Gerhard O. Kratzer, Mainz, Germany
At light outputs of well over 1,000 ANSI lumens home projectors produce bright, large-format pictures.
The small high-performance reflectors in the home projection systems have to withstand temperature differences of up to 600 degrees Celsius without suffering any damage.
Projector lighting systems call for high-quality, long-life components. SCHOTT develops tailor-made lighting units in collaboration with its customers.
Digital projectors have become commonplace for professional presentations. They are equally suited for the presentation of charts, film sequences and color pictures, and can help visualize complex processes, break down language barriers and enhance the spoken word. The once bulky equipment has become much smaller and more lightweight while projection light output has been increased continually and is now over 4,000 ANSI lumen.
In the home sector, projectors bring cinema viewing into the living room. Projectors can be fitted to the ceiling with almost invisible fixtures and project either onto a wall or a screen that can be lowered automatically. Compensation for trapezoidal distortion is also automatic. All this is possible due to the interaction of digital high-performance electronics and high-power optics.
Lighting Components Withstand High Loads
Home projectors now use extremely powerful projection arc lamps that can generate light outputs of well over 1,000 ANSI lumens and are bound to become extremely hot. The quartz bulb of the lamp reaches temperatures of up to 1,100 degrees Celsius, and reflectors can be subjected to 600 degrees Celsius. Regular glass reflectors, like those used in conventional lighting systems, are unsuitable. Temperature differences of 350 to 400 degrees Celsius, which occur when switching lamps on and off, are especially hard on glass reflectors. These differences in temperature subject the glass to mechanical stresses and strains of up to 40 Mpa. Due to thermal expansion, hairline cracks in conventional glass reflectors would then expand and cause breakage. That is why reflectors made of heat-resistant borosilicate glass are used with lamps having a power consumption of up to 200 watts, where even higher temperature differences can occur.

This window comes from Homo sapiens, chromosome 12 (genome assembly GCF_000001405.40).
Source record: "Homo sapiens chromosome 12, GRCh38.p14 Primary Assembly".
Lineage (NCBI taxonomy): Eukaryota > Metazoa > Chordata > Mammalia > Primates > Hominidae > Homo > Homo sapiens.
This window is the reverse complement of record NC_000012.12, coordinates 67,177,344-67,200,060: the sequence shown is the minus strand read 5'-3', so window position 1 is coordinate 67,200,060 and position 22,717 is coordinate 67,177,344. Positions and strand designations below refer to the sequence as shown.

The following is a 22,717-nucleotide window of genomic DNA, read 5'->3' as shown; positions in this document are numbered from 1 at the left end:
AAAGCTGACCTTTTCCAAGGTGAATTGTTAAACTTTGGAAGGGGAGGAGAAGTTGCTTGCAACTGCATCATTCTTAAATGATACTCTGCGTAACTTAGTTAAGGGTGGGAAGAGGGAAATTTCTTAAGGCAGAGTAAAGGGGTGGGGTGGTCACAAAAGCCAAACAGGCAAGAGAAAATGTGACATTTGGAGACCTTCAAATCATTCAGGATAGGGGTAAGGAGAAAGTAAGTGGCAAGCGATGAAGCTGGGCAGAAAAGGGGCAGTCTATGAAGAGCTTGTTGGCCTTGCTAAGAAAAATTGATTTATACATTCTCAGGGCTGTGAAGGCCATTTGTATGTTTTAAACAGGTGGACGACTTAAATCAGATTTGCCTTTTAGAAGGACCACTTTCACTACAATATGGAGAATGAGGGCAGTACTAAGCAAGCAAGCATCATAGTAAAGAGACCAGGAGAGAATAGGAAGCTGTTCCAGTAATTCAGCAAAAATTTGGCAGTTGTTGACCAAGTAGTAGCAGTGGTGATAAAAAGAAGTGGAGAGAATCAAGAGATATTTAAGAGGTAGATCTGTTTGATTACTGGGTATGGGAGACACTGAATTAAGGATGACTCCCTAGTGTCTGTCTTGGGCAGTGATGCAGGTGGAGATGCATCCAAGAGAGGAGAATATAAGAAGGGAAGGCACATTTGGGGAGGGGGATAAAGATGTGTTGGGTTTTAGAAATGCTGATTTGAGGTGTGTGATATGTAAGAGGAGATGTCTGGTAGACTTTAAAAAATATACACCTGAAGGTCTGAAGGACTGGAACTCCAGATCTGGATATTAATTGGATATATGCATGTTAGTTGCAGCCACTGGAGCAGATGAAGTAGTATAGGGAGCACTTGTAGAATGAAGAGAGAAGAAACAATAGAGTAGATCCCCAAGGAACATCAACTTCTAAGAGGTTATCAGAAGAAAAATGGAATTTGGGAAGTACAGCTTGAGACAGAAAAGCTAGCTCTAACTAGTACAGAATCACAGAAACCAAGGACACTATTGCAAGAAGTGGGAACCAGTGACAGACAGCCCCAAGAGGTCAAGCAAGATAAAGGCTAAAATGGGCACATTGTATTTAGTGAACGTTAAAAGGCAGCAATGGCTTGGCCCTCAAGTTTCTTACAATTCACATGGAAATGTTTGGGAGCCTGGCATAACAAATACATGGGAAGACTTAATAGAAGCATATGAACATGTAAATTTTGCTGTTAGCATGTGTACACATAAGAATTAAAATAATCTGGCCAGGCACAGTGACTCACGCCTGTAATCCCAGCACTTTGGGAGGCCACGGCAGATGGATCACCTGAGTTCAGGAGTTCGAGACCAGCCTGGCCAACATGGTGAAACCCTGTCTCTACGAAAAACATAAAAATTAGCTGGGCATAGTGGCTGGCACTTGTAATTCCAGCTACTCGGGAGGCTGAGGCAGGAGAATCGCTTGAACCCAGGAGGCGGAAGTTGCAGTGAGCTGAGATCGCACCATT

Reflectors Made from Glass Ceramics
To be able to control even higher levels of electrical power safely, SCHOTT developed a special glass ceramic material for high-power lamps that can withstand both the high thermal load and thermal shocks. Tests showed that with glass ceramic reflectors the strain was less than 5 MPa. The main property of SCHOTT glass ceramics is its zero thermal expansion. The material has proven itself for decades in numerous space applications, where extreme temperature differences have to be overcome, and in large-scale telescopes. Last but not least, over fifty million “Ceran” glass ceramic cooktop panels made by SCHOTT have been in use throughout the world for over 25 years. Here too, the resistance of the material to changes in temperature plays a major role.
The four production stages of a high-tech reflector (from right to left): pressed green glass, ceramized blank with zero thermal expansion, PICVD-coated dish, finished reflector.
Coating Provides Thermal Compensation